Three African American women who made history for their role in the US military are Irene Trowell-Harris, Marcelite Harris, and Danyell Wilson.
Irene Trowell-Harris was in 1987 the first black female officer in the National Guard. She grew up on a small cotton farm in Aiken, South Carolina and even from a young age knew that she wanted to work with planes.
After graduating from high school, Irene trained as a nurse but her ambition to work with planes never died. Irene became the first lieutenant in New York’s Air National Guard. She then went on to join the Aerospace School of Medicine in Texas and trained as a flight nurse in 1964.
Irene trained specifically to be able to care for military personnel, their families, and diplomatic officials while they were flying on domestic and international flights. She flew in this role for 11 years and also trained to be a flight nurse trainer.
Irene was with the Air Force and Air National Guard for 38 years and during her career she continued her studies earning a master’s degree in public health from Yale and a doctorate in health education from Columbia. Irene retired in 1993 but continues to work with Veterans Affairs.
Marcelite Harris was a Brigadier General in the US Air Force and was the first black female to be made a Major General.
Marcelite was born in 1943 in Houston, Texas. After graduating from university with a degree in speech and drama, she attended Officer Training School with the US Air Force. She became the first female aircraft maintenance officer, one of the first female air officers, and the first female Director of Maintenance for the US Air Force.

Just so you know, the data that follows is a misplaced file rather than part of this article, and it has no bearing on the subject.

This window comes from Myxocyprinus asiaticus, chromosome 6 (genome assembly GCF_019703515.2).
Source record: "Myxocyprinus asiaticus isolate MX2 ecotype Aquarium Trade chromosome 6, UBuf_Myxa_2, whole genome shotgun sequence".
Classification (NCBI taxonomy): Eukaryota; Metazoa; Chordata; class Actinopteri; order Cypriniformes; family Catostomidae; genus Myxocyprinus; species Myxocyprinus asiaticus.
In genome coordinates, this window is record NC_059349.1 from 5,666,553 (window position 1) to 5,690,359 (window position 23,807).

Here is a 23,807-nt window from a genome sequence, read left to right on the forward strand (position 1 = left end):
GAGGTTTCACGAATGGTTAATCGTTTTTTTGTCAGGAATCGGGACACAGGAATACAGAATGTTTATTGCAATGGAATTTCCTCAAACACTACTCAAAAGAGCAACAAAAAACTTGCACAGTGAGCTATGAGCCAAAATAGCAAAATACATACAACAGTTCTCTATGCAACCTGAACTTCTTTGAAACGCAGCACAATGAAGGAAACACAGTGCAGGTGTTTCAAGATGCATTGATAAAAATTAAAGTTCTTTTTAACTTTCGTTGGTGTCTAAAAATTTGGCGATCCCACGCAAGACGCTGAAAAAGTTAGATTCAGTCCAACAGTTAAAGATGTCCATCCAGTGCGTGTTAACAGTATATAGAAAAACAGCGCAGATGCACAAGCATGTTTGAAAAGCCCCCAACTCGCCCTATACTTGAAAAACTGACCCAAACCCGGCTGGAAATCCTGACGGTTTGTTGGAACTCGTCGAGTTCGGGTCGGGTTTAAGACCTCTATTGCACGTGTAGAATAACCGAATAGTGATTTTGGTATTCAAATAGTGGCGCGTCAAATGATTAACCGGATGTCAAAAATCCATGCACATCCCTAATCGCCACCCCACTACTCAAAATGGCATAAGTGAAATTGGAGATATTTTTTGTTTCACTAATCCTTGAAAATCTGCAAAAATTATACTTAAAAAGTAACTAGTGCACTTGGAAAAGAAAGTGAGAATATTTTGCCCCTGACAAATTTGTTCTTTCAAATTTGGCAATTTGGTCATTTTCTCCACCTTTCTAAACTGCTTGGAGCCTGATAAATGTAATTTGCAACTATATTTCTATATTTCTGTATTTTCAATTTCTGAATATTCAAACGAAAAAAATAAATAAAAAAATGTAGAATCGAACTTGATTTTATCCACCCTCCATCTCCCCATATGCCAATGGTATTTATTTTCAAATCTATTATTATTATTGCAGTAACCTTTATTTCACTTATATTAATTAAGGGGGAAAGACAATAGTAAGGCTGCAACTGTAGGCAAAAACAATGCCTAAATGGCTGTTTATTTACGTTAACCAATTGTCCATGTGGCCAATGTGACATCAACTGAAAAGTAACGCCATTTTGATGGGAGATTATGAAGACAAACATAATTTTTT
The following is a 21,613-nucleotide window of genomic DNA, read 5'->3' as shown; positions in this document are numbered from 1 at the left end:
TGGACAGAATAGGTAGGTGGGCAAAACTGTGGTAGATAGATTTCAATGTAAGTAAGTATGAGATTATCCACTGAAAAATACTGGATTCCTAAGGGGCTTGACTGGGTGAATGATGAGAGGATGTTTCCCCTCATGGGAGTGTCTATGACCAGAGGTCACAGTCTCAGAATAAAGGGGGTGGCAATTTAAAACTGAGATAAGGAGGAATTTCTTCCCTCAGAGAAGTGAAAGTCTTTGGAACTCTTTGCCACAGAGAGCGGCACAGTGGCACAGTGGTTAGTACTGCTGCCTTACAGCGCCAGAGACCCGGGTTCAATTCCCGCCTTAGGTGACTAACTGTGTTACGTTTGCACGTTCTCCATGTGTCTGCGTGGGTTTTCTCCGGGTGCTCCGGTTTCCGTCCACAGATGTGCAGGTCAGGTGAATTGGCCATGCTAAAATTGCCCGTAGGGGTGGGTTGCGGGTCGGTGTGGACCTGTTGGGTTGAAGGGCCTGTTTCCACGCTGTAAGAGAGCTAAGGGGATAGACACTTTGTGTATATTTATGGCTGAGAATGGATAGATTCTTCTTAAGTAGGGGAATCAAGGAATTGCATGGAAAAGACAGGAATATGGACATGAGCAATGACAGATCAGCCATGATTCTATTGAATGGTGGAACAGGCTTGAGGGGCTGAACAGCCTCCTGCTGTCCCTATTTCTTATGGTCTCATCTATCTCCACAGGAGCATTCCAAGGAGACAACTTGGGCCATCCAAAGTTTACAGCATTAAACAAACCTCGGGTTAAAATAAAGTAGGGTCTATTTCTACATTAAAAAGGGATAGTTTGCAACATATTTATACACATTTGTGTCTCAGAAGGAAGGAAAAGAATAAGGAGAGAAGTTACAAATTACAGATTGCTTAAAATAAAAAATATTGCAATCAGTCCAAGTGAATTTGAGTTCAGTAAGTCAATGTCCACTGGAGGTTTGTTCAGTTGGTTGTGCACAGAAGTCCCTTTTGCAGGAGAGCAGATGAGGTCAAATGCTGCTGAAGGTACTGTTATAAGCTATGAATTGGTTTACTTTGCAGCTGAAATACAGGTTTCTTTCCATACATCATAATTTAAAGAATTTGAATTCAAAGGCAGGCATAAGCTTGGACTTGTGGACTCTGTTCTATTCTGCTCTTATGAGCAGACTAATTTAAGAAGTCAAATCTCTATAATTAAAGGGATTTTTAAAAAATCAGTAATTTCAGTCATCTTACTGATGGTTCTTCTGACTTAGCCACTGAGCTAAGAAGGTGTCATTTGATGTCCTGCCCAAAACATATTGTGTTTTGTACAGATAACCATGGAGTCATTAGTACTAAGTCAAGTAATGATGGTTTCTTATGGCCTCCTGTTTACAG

Later in her career, Marcelite was a social aide to President Carter; she received many awards for her service, including the Bronze Star, the Presidential Unit Citation, and the Vietnam Service Medal.
She retired in 1997 as a major general. She had worked her way up to be the highest ranking female officer in the US Air Force and America’s highest-ranking African American female in the Department of Defense.
Danyell Wilson was a US Army Sergeant and was the first black female to be given the responsibility of guarding Arlington National Cemetery’s ‘Tomb of the Unknowns’.
Danyell was born in 1974 in Montgomery, Alabama, and first enlisted with the Army in 1993. She was assigned to the Military Police Company, 3rd US Infantry Regiment as a military police officer.
Danyell had to undergo a trial period lasting around eight months before being assigned to the Honor Guard Company of The Old Guard. The Old Guard is the oldest unit in the US Army and is known to be one of the Army’s most elite units.